# Search Results (30)

View
Selected filters:
• MCCRS.Math.Content.6.NS.A.1
Conditions of Use:
No Strings Attached
Rating

This is a task from the Illustrative Mathematics website that is one part of a complete illustration of the standard to which it is aligned. Each task has at least one solution and some commentary that addresses important aspects of the task and its potential use. Here are the first few lines of the commentary for this task: Alysha really wants to ride her favorite ride at the amusement park one more time before her parents pick her up at 2:30 pm. There is a very long line ...

Subject:
Mathematics
Material Type:
Activity/Lab
Provider:
Illustrative Mathematics
Provider Set:
Illustrative Mathematics
Author:
Illustrative Mathematics
02/27/2014
Remix
Conditions of Use:
Remix and Share
Rating

This resource links to both the Fractions progression document published by the Common Core Writing Teams in June 2011 and the Module posted on the Illustrative Mathematics website.

Material Type:
Assessment
Homework/Assignment
Teaching/Learning Strategy
Author:
ISBE Math Specialists
08/08/2019
Conditions of Use:
No Strings Attached
Rating

One common mistake students make when dividing fractions using visuals is the confusion between remainder and the fractional part of a mixed number answer.

Subject:
Mathematics
Material Type:
Activity/Lab
Provider:
Illustrative Mathematics
Provider Set:
Illustrative Mathematics
Author:
Illustrative Mathematics
05/01/2012
Conditions of Use:
No Strings Attached
Rating

The purpose of this task is to help students explore the meaning of fraction division and to connect it to what they know about whole-number division.

Subject:
Mathematics
Material Type:
Activity/Lab
Provider:
Illustrative Mathematics
Provider Set:
Illustrative Mathematics
Author:
Illustrative Mathematics
05/01/2012
Conditions of Use:
No Strings Attached
Rating

This task builds on a fifth grade fraction multiplication task and uses the identical context, but asks the corresponding ŇNumber of Groups UnknownÓ division problem.

Subject:
Mathematics
Material Type:
Activity/Lab
Provider:
Illustrative Mathematics
Provider Set:
Illustrative Mathematics
Author:
Illustrative Mathematics
05/01/2012
Conditions of Use:
No Strings Attached
Rating

This task builds on a fifth grade fraction multiplication task and uses the identical context, but asks the corresponding ŇNumber of Groups UnknownÓ division problem.

Subject:
Mathematics
Material Type:
Activity/Lab
Provider:
Illustrative Mathematics
Provider Set:
Illustrative Mathematics
Author:
Illustrative Mathematics
05/01/2012
Conditions of Use:
Read the Fine Print
Rating

In this activity , Harry gives an overview of working with fractions, decimals and percents, focusing on how to convert between them. Also included: the mini-game Stop the Pop, a comic video and quiz-show questions.

Subject:
Ratios and Proportions
Material Type:
Activity/Lab
Game
Interactive
Provider:
PBS LearningMedia
Provider Set:
Teachers' Domain
06/10/2014
Conditions of Use:
Remix and Share
Rating

In Module 1, students used their existing understanding of multiplication and division as they began their study of ratios and rates.  In Module 2, students complete their understanding of the four operations as they study division of whole numbers, division by a fraction and operations on multi-digit decimals.  This expanded understanding serves to complete their study of the four operations with positive rational numbers, thereby preparing students for understanding, locating, and ordering negative rational numbers (Module 3) and algebraic expressions (Module 4).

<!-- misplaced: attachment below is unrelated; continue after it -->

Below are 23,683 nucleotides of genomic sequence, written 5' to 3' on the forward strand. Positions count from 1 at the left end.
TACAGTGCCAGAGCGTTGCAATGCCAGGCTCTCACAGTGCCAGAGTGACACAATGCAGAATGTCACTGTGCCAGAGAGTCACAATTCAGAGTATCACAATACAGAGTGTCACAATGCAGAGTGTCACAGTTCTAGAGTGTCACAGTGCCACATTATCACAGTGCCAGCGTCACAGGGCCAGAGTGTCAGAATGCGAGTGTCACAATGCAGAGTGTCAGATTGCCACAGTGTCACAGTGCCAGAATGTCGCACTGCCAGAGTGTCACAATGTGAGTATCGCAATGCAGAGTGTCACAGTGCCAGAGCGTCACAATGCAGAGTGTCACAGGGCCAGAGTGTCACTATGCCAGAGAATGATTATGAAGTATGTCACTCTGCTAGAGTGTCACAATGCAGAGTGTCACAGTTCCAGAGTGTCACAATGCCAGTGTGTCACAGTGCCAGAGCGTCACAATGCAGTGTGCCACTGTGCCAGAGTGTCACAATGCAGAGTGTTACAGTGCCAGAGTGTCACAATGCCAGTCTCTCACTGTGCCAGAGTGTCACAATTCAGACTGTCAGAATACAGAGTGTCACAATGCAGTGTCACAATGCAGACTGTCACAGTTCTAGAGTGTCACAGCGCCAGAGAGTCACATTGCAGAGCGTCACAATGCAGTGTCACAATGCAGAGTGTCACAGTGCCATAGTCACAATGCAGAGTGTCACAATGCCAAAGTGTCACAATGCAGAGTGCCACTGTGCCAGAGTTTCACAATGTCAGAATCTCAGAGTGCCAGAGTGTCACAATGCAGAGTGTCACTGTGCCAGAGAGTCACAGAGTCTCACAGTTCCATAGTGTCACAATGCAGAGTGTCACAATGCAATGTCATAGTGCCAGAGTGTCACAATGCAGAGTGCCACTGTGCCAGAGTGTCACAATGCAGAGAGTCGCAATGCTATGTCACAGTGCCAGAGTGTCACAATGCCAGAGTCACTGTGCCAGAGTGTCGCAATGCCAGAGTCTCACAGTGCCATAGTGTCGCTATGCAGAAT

Subject:
Numbers and Operations
Material Type:
Module
Provider:
New York State Education Department
Provider Set:
EngageNY
09/21/2013
Conditions of Use:
No Strings Attached
Rating

These two fraction division tasks use the same context and ask ŇHow much in one group?Ó but require students to divide the fractions in the opposite order. Students struggle to understand which order one should divide in a fraction division context, and these two tasks give them an opportunity to think carefully about the meaning of fraction division.

Subject:
Mathematics
Material Type:
Activity/Lab
Provider:
Illustrative Mathematics
Provider Set:
Illustrative Mathematics
Author:
Illustrative Mathematics
05/01/2012
Conditions of Use:
No Strings Attached
Rating

These problems are meant to be a progression which require more sophisticated understandings of the meaning of fractions as students progress through them.

Subject:
Mathematics
Material Type:
Activity/Lab
Provider:
Illustrative Mathematics
Provider Set:
Illustrative Mathematics
Author:
Illustrative Mathematics
06/12/2012
Conditions of Use:
No Strings Attached
Rating

This is the first of two fraction division tasks that use similar contexts to highlight the difference between the ŇNumber of Groups UnknownÓ a.k.a. ŇHow many groups?Ó (Variation 1) and ŇGroup Size UnknownÓ a.k.a. ŇHow many in each group?Ó (Variation 2) division problems.

Subject:
Mathematics
Material Type:
Activity/Lab
Provider:
Illustrative Mathematics
Provider Set:
Illustrative Mathematics
Author:
Illustrative Mathematics
05/01/2012
Conditions of Use:
No Strings Attached
Rating

This is the second of two fraction division tasks that use similar contexts to highlight the difference between the ŇNumber of Groups UnknownÓ a.k.a. ŇHow many groups?Ó (Variation 1) and ŇGroup Size UnknownÓ a.k.a. ŇHow many in each group?Ó (Variation 2) division problems.

Subject:
Mathematics
Material Type:
Activity/Lab
Provider:
Illustrative Mathematics
Provider Set:
Illustrative Mathematics
Author:
Illustrative Mathematics
05/01/2012
Conditions of Use:
Remix and Share
Rating

Fractions and Decimals

Type of Unit: Concept

Prior Knowledge

Students should be able to:

Multiply and divide whole numbers and decimals.
Multiply a fraction by a whole number.
Multiply a fraction by another fraction.
Write fractions in equivalent forms, including converting between improper fractions and mixed numbers.
Understand the meaning and structure of decimal numbers.

Lesson Flow

This unit extends students’ learning from Grade 5 about operations with fractions and decimals.

The first lesson informally introduces the idea of dividing a fraction by a fraction. Students are challenged to figure out how many times a 14-cup measuring cup must be filled to measure the ingredients in a recipe. Students use a variety of methods, including adding 14 repeatedly until the sum is the desired amount, and drawing a model. In Lesson 2, students focus on dividing a fraction by a whole number. They make a model of the fraction—an area model, bar model, number line, or some other model—and then divide the model into whole numbers of groups. Students also work without a model by looking at the inverse relationship between division and multiplication. Students explore methods for dividing a whole number by a fraction in Lesson 3, for dividing a fraction by a unit fraction in Lesson 4, and for dividing a fraction by another fraction in Lesson 6. Students examine several methods and models for solving such problems, and use models to solve similar problems.